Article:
Oh, How Times Have Changed
DALLAS -- This time last year, the Big 12's coaches formed a human wall on a spotlighted stage while a man with a microphone trumpeted the league's togetherness and unity.
Well, nine of the Big 12 coaches were there, anyway. Texas Tech coach Tommy Tuberville skipped out on the event for a golf outing with boosters.
Commissioner Dan Beebe hit home runs off softball questions from a hired interviewer about the league's stability moving forward, only hours after Texas A&M refused to sit down for interviews with Texas' new Longhorn Network.
"We're one!" the chorus rang.
The conference doth protest too much, methinks. Only a few months later, the charade was up. Texas A&M was gone, taking Missouri with it to the SEC.
At Day 1 of this year's Big 12 Media Days, the league showcased a more relaxed approach with a new man in charge, fresh cash soon to be distributed to the league's 10 wallets and an air of stability that was questioned rarely during the event.
"I think the best days of this conference are ahead," Big 12 commissioner Bob Bowlsby said, delivering his 20-minute opening remarks from a lone chair on stage before taking questions from a few hundred media members.
Two years ago, a pall weighed down the event. Everyone knew Nebraska and Colorado wouldn't be returning. Last year, there was certainly speculation that Texas A&M wouldn't.
The pall was replaced by an excitement welcoming newcomers TCU and West Virginia, whose mascot roamed the halls of the Westin Galleria in north Dallas in a coonskin cap with a musket (though airport security made him pour out the gun powder in his powder horn) and impressive beard, making friends everywhere he went and generally stealing the show. He also led his fellow cheerleaders and mascots in a brave but off-key version of "Country Roads" in the lobby.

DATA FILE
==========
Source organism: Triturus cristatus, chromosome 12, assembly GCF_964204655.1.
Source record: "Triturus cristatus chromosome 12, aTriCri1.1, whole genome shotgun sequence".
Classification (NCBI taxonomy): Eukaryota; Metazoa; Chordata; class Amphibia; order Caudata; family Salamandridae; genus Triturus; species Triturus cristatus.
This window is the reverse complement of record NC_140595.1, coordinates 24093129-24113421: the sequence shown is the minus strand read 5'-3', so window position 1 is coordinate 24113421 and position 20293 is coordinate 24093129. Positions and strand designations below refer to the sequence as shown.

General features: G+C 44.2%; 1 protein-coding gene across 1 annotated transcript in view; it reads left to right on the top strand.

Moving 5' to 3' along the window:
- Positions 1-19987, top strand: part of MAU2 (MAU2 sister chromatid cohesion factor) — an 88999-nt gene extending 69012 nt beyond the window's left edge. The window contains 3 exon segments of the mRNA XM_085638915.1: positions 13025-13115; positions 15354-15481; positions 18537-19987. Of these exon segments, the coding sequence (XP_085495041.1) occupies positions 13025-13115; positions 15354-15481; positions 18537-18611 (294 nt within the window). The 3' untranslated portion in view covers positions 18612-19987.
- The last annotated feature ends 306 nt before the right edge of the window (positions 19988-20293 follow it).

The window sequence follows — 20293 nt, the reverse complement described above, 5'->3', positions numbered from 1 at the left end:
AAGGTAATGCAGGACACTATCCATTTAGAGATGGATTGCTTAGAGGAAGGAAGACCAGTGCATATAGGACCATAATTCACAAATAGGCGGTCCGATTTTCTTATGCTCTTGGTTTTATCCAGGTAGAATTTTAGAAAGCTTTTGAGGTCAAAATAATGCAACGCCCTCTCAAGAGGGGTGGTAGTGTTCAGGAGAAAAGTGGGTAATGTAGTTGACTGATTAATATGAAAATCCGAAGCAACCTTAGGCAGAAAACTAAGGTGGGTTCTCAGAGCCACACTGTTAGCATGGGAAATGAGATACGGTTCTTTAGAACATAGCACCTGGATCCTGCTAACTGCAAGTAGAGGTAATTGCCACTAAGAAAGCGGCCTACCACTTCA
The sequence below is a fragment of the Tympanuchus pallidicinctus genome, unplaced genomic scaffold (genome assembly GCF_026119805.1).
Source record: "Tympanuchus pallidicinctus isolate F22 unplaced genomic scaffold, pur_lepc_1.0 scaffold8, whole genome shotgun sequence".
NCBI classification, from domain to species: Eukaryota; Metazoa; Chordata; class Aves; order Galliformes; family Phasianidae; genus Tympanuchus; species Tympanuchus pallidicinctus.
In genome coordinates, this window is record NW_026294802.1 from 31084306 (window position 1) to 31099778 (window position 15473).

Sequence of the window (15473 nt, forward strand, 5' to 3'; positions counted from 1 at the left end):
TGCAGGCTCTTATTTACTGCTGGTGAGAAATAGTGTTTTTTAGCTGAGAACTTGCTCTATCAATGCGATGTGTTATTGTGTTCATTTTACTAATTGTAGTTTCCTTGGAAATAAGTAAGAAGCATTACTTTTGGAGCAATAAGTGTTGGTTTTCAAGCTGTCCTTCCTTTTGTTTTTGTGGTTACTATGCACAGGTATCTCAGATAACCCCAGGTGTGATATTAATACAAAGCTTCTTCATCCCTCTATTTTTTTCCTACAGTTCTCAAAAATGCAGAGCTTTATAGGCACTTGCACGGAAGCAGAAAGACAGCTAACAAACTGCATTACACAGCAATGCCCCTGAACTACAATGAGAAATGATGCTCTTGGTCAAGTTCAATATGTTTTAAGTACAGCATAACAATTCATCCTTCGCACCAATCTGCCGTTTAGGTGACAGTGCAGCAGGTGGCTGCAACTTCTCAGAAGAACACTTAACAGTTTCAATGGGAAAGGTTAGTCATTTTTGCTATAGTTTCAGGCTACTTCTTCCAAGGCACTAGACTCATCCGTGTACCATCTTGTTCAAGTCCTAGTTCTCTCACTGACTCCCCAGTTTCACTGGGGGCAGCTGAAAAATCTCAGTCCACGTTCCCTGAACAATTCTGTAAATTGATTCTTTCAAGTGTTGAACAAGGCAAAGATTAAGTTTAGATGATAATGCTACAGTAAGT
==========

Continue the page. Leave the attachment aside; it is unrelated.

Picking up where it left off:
The league's no longer concerned about keeping members. A soon-to-be finalized TV contract with a 13-year grant of rights agreement helps the league keep at least its current members for more than a decade.
"The agreements made are extreme, but you have to say we're as solid as you could be," Kansas State coach Bill Snyder said.
More excitement spilled over from the recent Champions Bowl agreement that assured another postseason date with "everyone's favorite conference" ("I don't know if they're everybody's favorite league," retorted Bowlsby to a reporter), the SEC.
As for future expansion? Don't count on it. If the Big 12 voted today?
"I don't know that we'd get two votes," Bowlsby said.
Better than contraction, which has become an all-too-familiar occurrence for the conference.
Bowlsby echoed excitement about the round-robin schedule and the strength of TCU and West Virginia, whose entries gave the league six 10-game winners and three 10-win teams to begin the season.
"There's some quality teams," Tuberville said, "For some of us, they might be too quality."
Outside of a reference to Missouri's turf that played host to a pair of major knee injuries for Texas Tech starters, the Tigers and departed Aggies were seldom mentioned on Monday. Instead, the focus was on the Big 12, preparing for a defining season and the possibility of not only existing, but hosting a national championship game within its footprint to cap the 2014 season.